When Margo Raczo-Miles walks out the front door in the morning, she wonders if she will be gunned down by someone hiding across the street. She checks her car for bombs and watches to make sure she's not being followed.

The 25-year-old mother of two blames Maricopa County Superior Court Judge Cheryl Hendrix, who released Margo's husband, Samuel Miles, from the Maricopa County Jail on October 3.

A month ago, Samuel was arrested for plotting to murder Margo. The official charge: Conspiracy to commit first-degree murder. At the time of his arrest, Samuel had just attempted to pay an undercover cop posing as a hit man to kill Margo, court records say. The cop had been wired, and the entire "transaction" had been taped, according to police records.

On September 17, Samuel, 29, formally pleaded not guilty to the charge. The Maricopa County Attorney's Office suggested bail be set at $174,000 because of the brutality and viciousness of the crime Samuel was accused of.

A hearing was scheduled a few weeks later to determine whether Samuel should stay in jail or be released pending his trial. The day before the hearing, Margo wrote a letter to the judge begging her not to release Samuel. In the letter, which was presented to Hendrix by prosecutor Randy Wakefield, Margo said Samuel was mentally and physically violent. He was terribly upset by their upcoming divorce. She said she had stayed in the nine-year relationship "out of fear." "I fear for my life. I have not had a good night's sleep since this whole ordeal began," Margo wrote the judge. "I am the victim in this case. I pray that your honor does not release or reduce bond in this case."

The letter apparently didn't sway Hendrix. Despite the strong protests of prosecutor Wakefield, she released Samuel from jail without having to pay a penny of bail. On his own recognizance. With a warning to stay away from Margo.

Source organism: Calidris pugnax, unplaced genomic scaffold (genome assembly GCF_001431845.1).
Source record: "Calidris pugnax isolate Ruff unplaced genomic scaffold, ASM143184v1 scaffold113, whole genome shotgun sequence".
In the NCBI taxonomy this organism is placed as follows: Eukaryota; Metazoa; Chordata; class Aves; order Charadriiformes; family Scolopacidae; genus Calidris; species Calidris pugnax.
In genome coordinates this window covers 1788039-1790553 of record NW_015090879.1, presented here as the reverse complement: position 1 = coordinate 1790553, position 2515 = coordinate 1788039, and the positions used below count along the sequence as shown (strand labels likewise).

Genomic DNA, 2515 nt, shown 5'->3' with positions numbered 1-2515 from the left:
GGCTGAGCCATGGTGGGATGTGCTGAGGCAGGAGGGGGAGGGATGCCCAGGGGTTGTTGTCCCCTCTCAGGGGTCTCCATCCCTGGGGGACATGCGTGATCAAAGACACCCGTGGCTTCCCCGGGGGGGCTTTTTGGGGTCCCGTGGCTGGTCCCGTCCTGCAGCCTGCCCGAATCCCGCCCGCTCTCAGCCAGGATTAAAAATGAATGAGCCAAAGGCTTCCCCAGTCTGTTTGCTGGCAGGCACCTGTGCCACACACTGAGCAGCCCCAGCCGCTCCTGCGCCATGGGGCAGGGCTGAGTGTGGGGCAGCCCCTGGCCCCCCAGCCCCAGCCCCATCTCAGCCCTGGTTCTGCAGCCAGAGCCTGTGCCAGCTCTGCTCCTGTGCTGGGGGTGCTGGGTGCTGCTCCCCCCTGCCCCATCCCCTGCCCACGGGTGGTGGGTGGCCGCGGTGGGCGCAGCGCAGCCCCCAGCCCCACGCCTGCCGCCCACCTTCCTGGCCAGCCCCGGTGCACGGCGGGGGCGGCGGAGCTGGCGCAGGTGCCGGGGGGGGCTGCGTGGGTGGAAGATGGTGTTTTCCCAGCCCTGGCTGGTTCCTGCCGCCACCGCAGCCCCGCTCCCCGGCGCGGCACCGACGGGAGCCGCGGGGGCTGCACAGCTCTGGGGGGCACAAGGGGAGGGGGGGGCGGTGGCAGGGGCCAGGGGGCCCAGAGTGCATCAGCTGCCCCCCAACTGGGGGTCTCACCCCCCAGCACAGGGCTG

Samuel is free until his December 6 trial.
"She just zipped him right out of there," says Wakefield. "She really didn't give any reasons."

Margo could not get away from her job in the American Express credit department to attend the hearing. However, she says a victims' advocate of the Maricopa County Attorney's Office attended in her place. According to the advocate, Hendrix said she wouldn't set bail because Samuel had "strong ties" to the community, Margo says. What's more, Samuel has no previous criminal record and had been an employee of American Express for twelve years. Margo also works at American Express, in a different department.

Samuel refused comment, citing the upcoming trial. "I never touched her, never laid a hand on her," Samuel said of Margo as he stepped into a court elevator. "She can't prove anything. She's just making noise."

Judge Hendrix refused to discuss her decision to release Samuel Miles. In fact, when asked the routine question in her chambers, the judge went into a tirade. She said she was "distressed," "appalled" and "upset" that she was asked to discuss a pending case. "You are asking me to violate the code of judicial ethics," she said. (That's not true. Journalists frequently ask judges to explain their rulings.)